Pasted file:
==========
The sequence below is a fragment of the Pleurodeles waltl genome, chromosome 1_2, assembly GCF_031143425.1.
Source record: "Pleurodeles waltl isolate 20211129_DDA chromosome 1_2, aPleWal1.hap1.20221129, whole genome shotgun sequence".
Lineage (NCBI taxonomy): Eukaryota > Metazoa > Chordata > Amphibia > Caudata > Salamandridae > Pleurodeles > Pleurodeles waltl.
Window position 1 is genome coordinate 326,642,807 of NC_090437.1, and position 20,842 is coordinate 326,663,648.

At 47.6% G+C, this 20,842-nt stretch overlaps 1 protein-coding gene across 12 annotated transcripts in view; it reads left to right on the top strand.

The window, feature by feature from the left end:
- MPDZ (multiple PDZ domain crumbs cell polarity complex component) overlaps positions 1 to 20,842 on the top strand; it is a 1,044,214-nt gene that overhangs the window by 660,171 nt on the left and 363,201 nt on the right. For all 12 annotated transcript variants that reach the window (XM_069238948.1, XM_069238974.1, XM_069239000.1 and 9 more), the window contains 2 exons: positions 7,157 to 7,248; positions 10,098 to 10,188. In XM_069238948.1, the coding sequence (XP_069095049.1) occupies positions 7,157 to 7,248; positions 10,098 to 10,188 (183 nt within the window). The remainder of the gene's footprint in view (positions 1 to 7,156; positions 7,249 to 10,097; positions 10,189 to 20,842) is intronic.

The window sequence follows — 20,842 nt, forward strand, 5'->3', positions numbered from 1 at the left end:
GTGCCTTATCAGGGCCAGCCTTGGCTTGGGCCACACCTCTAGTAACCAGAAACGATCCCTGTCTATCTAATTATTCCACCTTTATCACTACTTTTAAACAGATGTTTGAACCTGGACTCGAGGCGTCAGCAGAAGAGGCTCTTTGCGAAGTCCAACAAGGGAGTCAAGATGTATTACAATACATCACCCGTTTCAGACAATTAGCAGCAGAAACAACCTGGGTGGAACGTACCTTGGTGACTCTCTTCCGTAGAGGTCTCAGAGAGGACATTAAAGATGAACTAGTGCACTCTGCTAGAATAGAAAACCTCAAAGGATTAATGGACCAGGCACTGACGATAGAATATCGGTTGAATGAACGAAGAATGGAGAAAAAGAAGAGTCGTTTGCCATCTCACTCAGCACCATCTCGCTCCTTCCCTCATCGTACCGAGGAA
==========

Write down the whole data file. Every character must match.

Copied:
The sequence below is a fragment of the Pleurodeles waltl genome, chromosome 1_2, assembly GCF_031143425.1.
Source record: "Pleurodeles waltl isolate 20211129_DDA chromosome 1_2, aPleWal1.hap1.20221129, whole genome shotgun sequence".
Lineage (NCBI taxonomy): Eukaryota > Metazoa > Chordata > Amphibia > Caudata > Salamandridae > Pleurodeles > Pleurodeles waltl.
Window position 1 is genome coordinate 326,642,807 of NC_090437.1, and position 20,842 is coordinate 326,663,648.

At 47.6% G+C, this 20,842-nt stretch overlaps 1 protein-coding gene across 12 annotated transcripts in view; it reads left to right on the top strand.

The window, feature by feature from the left end:
- MPDZ (multiple PDZ domain crumbs cell polarity complex component) overlaps positions 1 to 20,842 on the top strand; it is a 1,044,214-nt gene that overhangs the window by 660,171 nt on the left and 363,201 nt on the right. For all 12 annotated transcript variants that reach the window (XM_069238948.1, XM_069238974.1, XM_069239000.1 and 9 more), the window contains 2 exons: positions 7,157 to 7,248; positions 10,098 to 10,188. In XM_069238948.1, the coding sequence (XP_069095049.1) occupies positions 7,157 to 7,248; positions 10,098 to 10,188 (183 nt within the window). The remainder of the gene's footprint in view (positions 1 to 7,156; positions 7,249 to 10,097; positions 10,189 to 20,842) is intronic.

The window sequence follows — 20,842 nt, forward strand, 5'->3', positions numbered from 1 at the left end:
GTGCCTTATCAGGGCCAGCCTTGGCTTGGGCCACACCTCTAGTAACCAGAAACGATCCCTGTCTATCTAATTATTCCACCTTTATCACTACTTTTAAACAGATGTTTGAACCTGGACTCGAGGCGTCAGCAGAAGAGGCTCTTTGCGAAGTCCAACAAGGGAGTCAAGATGTATTACAATACATCACCCGTTTCAGACAATTAGCAGCAGAAACAACCTGGGTGGAACGTACCTTGGTGACTCTCTTCCGTAGAGGTCTCAGAGAGGACATTAAAGATGAACTAGTGCACTCTGCTAGAATAGAAAACCTCAAAGGATTAATGGACCAGGCACTGACGATAGAATATCGGTTGAATGAACGAAGAATGGAGAAAAAGAAGAGTCGTTTGCCATCTCACTCAGCACCATCTCGCTCCTTCCCTCATCGTACCGAGGAA